Theo Vermaelen, Share repurchases can be a good deal, FT Oct 19 2006 From being a rather obscure, mainly US activity, share repurchases have become an important global transaction. Since 2000, the number of share repurchase announcements made by non-US companies is at least as large as it is in the US. The total global US dollar volume of buyback activity reached its peak in 2005, at approximately $400bn, although the number of repurchase announcements was much larger in the late 1990s.
The increase in repurchase activity outside the US is the result of factors such as deregulation, tax changes, increased concern about shareholder value and the adoption of stock option plans. Share repurchases used to be illegal in many countries or were discouraged using tax laws. Moreover, managers typically prefer to use excess cash to grow and expand, rather than return it to shareholders. Finally, a repurchase can be used to minimise the dilution created by executive stock option compensation. Share repurchase methods: A company can repurchase shares in four different ways: a fixed-price tender offer; a Dutch auction tender offer; a repurchase in the open market; and a privately negotiated repurchase from a large investor. ■ Fixed-price tender offer This is when a company offers to repurchase a specific number of shares at a given price (the tender price) before a given date (the expiration date). For example, on July 5, Prepaid Legal Services announced a fixed-price tender offer for 1m shares at $35 per share. The offer expired on August 2, so investors had about one month to decide whether to tender their shares. However, because the stock price rose to $35 after the announcement, only 166,960 shares were tendered. It seems that the market believed that the company was trying to buy back stock cheap. As a result, most investors did not tender. This may have been a consequence of the fact that the tender price was only 5 per cent above the market price prior to the repurchase, which is far below the typical premium of 22 per cent reported by various researchers.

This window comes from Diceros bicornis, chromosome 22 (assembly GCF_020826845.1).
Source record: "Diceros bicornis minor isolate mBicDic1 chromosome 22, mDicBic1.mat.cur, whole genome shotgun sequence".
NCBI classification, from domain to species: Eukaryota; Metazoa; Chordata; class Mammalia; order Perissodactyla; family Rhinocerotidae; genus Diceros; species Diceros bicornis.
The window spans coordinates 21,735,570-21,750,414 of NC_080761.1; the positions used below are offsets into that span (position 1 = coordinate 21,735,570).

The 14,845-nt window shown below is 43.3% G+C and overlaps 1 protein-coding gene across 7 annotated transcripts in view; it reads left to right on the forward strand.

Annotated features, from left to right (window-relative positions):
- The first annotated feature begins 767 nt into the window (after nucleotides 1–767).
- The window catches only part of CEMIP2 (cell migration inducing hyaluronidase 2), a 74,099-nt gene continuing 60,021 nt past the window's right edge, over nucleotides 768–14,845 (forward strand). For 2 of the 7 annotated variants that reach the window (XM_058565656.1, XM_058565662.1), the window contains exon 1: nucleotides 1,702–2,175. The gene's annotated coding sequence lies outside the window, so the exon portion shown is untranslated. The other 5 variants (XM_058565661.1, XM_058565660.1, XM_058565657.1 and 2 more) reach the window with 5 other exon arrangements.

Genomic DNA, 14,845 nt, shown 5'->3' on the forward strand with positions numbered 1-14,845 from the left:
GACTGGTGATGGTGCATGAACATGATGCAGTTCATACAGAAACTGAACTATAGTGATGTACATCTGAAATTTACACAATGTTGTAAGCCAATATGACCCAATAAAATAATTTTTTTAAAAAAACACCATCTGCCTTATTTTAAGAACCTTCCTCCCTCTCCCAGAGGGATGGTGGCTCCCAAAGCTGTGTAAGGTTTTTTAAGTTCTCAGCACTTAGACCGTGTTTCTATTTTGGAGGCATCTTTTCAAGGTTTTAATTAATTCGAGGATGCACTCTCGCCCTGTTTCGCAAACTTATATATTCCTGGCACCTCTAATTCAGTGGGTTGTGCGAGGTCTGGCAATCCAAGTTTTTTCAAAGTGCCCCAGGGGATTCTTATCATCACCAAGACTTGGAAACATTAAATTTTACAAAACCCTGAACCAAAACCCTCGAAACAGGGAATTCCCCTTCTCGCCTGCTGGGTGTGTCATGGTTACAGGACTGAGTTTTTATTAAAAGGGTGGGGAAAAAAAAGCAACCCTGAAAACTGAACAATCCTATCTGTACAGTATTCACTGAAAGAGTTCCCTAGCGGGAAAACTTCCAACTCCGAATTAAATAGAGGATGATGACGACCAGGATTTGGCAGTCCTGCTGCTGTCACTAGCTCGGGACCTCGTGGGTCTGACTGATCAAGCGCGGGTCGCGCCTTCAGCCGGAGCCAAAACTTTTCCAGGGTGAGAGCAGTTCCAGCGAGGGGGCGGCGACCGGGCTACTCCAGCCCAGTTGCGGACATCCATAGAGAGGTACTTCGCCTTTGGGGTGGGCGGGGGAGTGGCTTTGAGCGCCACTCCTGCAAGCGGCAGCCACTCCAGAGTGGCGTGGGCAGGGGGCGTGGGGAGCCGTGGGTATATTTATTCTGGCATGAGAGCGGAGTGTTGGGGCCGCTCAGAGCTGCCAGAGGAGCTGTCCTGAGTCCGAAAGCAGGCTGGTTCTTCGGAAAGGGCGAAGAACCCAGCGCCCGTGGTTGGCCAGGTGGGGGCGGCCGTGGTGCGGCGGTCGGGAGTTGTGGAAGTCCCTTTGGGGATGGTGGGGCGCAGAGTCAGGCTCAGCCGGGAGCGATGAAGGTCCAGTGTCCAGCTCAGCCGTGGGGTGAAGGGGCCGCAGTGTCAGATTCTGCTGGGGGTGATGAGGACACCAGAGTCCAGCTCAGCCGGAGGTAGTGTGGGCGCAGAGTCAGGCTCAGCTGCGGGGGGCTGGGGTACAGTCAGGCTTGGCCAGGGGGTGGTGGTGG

This highlights some of the problems with fixed-price tender offers: if the tender price is below or equal to the market value after the repurchase announcement, the offer will be unsuccessful. If, however, the tender price is significantly higher than market value, the offer will be heavily oversubscribed, and the company may feel it has paid too much.
■ Dutch auction tender offer In this case, the company specifies a range of prices within which each tendering shareholder chooses their minimum acceptable selling price. Dutch auctions can be more appealing to a corporation than a fixed-price tender offer. There are several reasons for this: it is a cheaper way to buy back a specific number of shares than a fixed-price offer; you are essentially repurchasing from the most pessimistic investors, who would be the first to sell the company to a hostile bidder; and the repurchase price is not fixed in advance, but moves with the general level of the stock market, which means the company is better hedged against stock market crashes.
On July 20, Microsoft announced a Dutch auction tender offer to buy back about 808m shares for a price per share no greater than $24.75 and no less than $22.50.
Each shareholder then informed the company of the number of shares he was willing to sell and the minimum acceptable selling price. The company then pays to all stockholders the lowest price that will secure the number of shares sought. However, on the expiration of Microsoft's offer, on August 17, only 155m of the 808m shares sought were tendered and the company had to pay the top price of the price range ($24.75). So, even a Dutch auction failed to pay off as planned. ■ Repurchase of shares on the open market If the company is not in a hurry to repurchase a lot of stock, wants to preserve flexibility and does not want to pay a premium above the market price, it can repurchase shares...
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